I'm sure this has been asked a 1000 times. So let me make it 1001. How difficult would it be to build up a standard 289 engine to semi K-code specs? I know that's an open ended question so let me put some parameters around it.
Looks reasonably like a K-code engine from the outside. I.E. no aftermarket heads, carburators, etc.
So far, pretty easy.
Date coding not important.
Using a standard 289 A-code engine that is due for it's first rebuild.
Same block, so no problem.
Solid lifters preferred because I like the sound.
The C3OZ-6250-C 289HP cam is available, so go for it.
No vacuum dizzy would be nice, Motorcraft replacement fine.
These turn up all the time on ebaY.
Use real or reproduction HIPO exhaust
The 289HP repro manifolds are available, and very good quality.
Prefer to use 4100 Autolite carb. Rebuilt to flow 600cfm?
You can't bore out a 1.08 to 1.12, so you'll have to get a replica. Doable.
271 HP at flywheel or better
Too easy. If you port-match the heads to the manifolds, you'll exceed that.
Essentially I'm looking for the look and feel of a K-code that would look period correct with a casual glance. I'm not interested in most horsepower for the dollar nor do I feel necessarily compelled to use real k-code parts due to the expense. Looking for a nice compromise.
If you use upgrade connecting rod bolts, 289HP balancer and hatched weight, "thin" timing set, and get the assembly rebalanced, (which you'll do anyway), as well as the above mods, plus screw-in rocker studs, dual valve springs, big alternator pulley, special fan, and the chrome valve covers and air cleaner, you pretty much have a 289HP.
The only thing short of it at that point is the bigger con rod bolts, and thick main caps, and you've gone all the way.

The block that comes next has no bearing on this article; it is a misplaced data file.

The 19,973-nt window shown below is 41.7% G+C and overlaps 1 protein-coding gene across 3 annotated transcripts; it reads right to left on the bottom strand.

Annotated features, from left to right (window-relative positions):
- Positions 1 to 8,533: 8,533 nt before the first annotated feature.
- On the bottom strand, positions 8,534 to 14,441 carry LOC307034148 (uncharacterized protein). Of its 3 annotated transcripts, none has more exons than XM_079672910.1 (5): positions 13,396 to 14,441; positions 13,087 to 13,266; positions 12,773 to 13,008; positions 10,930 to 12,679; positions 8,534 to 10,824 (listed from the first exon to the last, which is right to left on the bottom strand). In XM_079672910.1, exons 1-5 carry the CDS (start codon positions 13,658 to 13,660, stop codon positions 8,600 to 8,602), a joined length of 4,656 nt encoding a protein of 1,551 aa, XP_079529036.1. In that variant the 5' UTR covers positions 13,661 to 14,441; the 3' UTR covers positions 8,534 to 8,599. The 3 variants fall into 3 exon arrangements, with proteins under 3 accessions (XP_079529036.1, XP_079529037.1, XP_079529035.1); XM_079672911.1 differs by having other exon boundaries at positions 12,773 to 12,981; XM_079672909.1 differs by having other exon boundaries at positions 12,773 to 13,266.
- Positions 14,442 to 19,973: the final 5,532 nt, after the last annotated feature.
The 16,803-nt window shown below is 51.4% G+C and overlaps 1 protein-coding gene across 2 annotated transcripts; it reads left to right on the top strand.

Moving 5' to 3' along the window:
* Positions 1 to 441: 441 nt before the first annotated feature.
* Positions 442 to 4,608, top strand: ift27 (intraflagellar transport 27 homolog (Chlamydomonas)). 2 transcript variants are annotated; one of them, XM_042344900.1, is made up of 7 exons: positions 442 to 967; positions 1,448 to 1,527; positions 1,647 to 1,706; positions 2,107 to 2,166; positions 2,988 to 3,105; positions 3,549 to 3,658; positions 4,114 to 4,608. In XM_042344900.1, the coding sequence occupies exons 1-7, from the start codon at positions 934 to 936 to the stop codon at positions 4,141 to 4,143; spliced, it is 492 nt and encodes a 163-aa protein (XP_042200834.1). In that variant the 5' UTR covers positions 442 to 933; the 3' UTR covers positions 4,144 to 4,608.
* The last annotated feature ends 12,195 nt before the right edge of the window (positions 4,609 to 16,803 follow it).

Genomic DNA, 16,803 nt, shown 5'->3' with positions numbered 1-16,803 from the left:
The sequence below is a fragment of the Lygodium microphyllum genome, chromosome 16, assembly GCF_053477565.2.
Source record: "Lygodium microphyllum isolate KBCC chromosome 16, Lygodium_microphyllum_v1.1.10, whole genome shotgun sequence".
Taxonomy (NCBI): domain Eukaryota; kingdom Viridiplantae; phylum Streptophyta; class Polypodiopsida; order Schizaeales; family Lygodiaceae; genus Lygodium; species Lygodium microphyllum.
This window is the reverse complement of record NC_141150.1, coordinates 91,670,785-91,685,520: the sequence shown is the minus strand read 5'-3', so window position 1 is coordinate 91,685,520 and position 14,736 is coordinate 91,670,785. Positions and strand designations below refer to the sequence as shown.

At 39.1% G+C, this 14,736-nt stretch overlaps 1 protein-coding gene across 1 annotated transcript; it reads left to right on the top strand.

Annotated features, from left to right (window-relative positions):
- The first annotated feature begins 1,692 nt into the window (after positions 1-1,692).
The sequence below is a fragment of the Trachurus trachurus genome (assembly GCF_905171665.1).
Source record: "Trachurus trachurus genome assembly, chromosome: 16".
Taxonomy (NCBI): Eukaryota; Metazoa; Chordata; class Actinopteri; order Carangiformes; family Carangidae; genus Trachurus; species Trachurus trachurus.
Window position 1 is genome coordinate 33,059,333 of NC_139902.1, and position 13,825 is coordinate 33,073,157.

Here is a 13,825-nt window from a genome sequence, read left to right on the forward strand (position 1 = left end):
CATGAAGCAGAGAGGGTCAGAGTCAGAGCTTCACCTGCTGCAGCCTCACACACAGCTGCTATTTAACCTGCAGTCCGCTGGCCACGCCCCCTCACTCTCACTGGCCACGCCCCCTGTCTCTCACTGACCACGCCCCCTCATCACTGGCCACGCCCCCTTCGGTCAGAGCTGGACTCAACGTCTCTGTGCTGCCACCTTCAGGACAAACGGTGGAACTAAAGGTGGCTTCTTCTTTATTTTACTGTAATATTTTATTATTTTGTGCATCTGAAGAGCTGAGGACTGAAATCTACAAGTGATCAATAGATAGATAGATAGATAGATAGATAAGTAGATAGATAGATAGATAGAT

These engines were more than the sum of the parts, they ran really well, because they had a balanced setup.
Car would be a 65 GT coupe.
Since real K-codes came with the 9" rear-end, would that need to be upgraded as well?
You will if you intend to beat the tar out of it. Or, if you get a Currie 4-pinion 8" Traction-Lok, your 8" will be stronger than many stock 9" rears.
I realize that more modern and aftermarket parts would make more horsepower and do it more cheaply, but that's not what I'm looking for. I like the idea of "old school" technology and want a vintage look and sound. Adjusting solid lifters doesn't bother me and the car isn't a daily driver anyways.
The 289HP duals with twin mufflers and twin resonators sound great, and are readily available. I drove my 289HP daily for years, and got to where I could adjust the lifters in less than an hour.
Here's a Mustang Monthly article where they did essentially the same thing with a modern block.
1965 Hi-Po Engine vs. Shelby 289 Short-Block - Mustang Monthly
Not sure I'd use that as a guide. They used the wrong valves.
I'm not using the stock rockers in my 289HP, though, the uniball fulcrum style was a problem, even Ford dropped them fairly quickly. This article explains what I did-
289 High Performance Valve Train Upgrade
I kind of like what they did but want to do it with a standard 289 block. The water pump and dizzy are ugly though in my mind.
The 289 2V and 289HP had the same block. Really. The 289 2V and 289HP water pumps were externally identical. You can use the regular water pump and you'll never know.
Dunno why you would think the pump and distributor are ugly-